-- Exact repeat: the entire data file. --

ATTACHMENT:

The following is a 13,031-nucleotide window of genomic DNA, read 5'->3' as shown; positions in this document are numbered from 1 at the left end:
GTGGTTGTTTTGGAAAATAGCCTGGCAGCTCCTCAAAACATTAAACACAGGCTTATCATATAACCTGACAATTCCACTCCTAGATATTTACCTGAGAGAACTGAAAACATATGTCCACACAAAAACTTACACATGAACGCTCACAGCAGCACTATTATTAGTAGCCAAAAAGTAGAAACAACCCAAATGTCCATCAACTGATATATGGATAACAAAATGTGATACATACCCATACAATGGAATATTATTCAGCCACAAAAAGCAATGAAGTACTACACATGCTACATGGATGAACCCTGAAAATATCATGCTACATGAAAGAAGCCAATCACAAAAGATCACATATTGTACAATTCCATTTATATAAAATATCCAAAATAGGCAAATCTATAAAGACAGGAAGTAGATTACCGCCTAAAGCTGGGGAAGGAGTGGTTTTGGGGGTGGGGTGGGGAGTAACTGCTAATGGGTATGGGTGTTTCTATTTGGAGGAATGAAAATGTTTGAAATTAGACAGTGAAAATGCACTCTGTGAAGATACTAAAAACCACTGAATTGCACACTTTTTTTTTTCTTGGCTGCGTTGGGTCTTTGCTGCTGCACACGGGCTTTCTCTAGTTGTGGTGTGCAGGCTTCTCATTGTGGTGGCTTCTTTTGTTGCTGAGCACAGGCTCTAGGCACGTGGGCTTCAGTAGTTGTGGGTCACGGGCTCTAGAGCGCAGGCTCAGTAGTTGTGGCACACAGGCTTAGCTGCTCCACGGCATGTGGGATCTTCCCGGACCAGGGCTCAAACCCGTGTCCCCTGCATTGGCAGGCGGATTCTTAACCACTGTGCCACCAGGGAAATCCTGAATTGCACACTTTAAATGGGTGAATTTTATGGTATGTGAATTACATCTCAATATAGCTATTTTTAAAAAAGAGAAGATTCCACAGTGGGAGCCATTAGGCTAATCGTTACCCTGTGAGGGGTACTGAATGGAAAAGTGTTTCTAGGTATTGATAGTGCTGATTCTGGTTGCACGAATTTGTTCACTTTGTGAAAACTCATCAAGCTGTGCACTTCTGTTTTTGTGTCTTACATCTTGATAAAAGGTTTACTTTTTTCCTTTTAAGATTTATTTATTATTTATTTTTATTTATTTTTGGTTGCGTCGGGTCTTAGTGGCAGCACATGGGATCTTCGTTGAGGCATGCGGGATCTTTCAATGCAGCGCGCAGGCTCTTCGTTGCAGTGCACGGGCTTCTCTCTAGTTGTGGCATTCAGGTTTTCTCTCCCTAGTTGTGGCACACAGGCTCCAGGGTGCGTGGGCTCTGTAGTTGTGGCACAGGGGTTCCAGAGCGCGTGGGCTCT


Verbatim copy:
The following is a 13,031-nucleotide window of genomic DNA, read 5'->3' as shown; positions in this document are numbered from 1 at the left end:
GTGGTTGTTTTGGAAAATAGCCTGGCAGCTCCTCAAAACATTAAACACAGGCTTATCATATAACCTGACAATTCCACTCCTAGATATTTACCTGAGAGAACTGAAAACATATGTCCACACAAAAACTTACACATGAACGCTCACAGCAGCACTATTATTAGTAGCCAAAAAGTAGAAACAACCCAAATGTCCATCAACTGATATATGGATAACAAAATGTGATACATACCCATACAATGGAATATTATTCAGCCACAAAAAGCAATGAAGTACTACACATGCTACATGGATGAACCCTGAAAATATCATGCTACATGAAAGAAGCCAATCACAAAAGATCACATATTGTACAATTCCATTTATATAAAATATCCAAAATAGGCAAATCTATAAAGACAGGAAGTAGATTACCGCCTAAAGCTGGGGAAGGAGTGGTTTTGGGGGTGGGGTGGGGAGTAACTGCTAATGGGTATGGGTGTTTCTATTTGGAGGAATGAAAATGTTTGAAATTAGACAGTGAAAATGCACTCTGTGAAGATACTAAAAACCACTGAATTGCACACTTTTTTTTTTCTTGGCTGCGTTGGGTCTTTGCTGCTGCACACGGGCTTTCTCTAGTTGTGGTGTGCAGGCTTCTCATTGTGGTGGCTTCTTTTGTTGCTGAGCACAGGCTCTAGGCACGTGGGCTTCAGTAGTTGTGGGTCACGGGCTCTAGAGCGCAGGCTCAGTAGTTGTGGCACACAGGCTTAGCTGCTCCACGGCATGTGGGATCTTCCCGGACCAGGGCTCAAACCCGTGTCCCCTGCATTGGCAGGCGGATTCTTAACCACTGTGCCACCAGGGAAATCCTGAATTGCACACTTTAAATGGGTGAATTTTATGGTATGTGAATTACATCTCAATATAGCTATTTTTAAAAAAGAGAAGATTCCACAGTGGGAGCCATTAGGCTAATCGTTACCCTGTGAGGGGTACTGAATGGAAAAGTGTTTCTAGGTATTGATAGTGCTGATTCTGGTTGCACGAATTTGTTCACTTTGTGAAAACTCATCAAGCTGTGCACTTCTGTTTTTGTGTCTTACATCTTGATAAAAGGTTTACTTTTTTCCTTTTAAGATTTATTTATTATTTATTTTTATTTATTTTTGGTTGCGTCGGGTCTTAGTGGCAGCACATGGGATCTTCGTTGAGGCATGCGGGATCTTTCAATGCAGCGCGCAGGCTCTTCGTTGCAGTGCACGGGCTTCTCTCTAGTTGTGGCATTCAGGTTTTCTCTCCCTAGTTGTGGCACACAGGCTCCAGGGTGCGTGGGCTCTGTAGTTGTGGCACAGGGGTTCCAGAGCGCGTGGGCTCT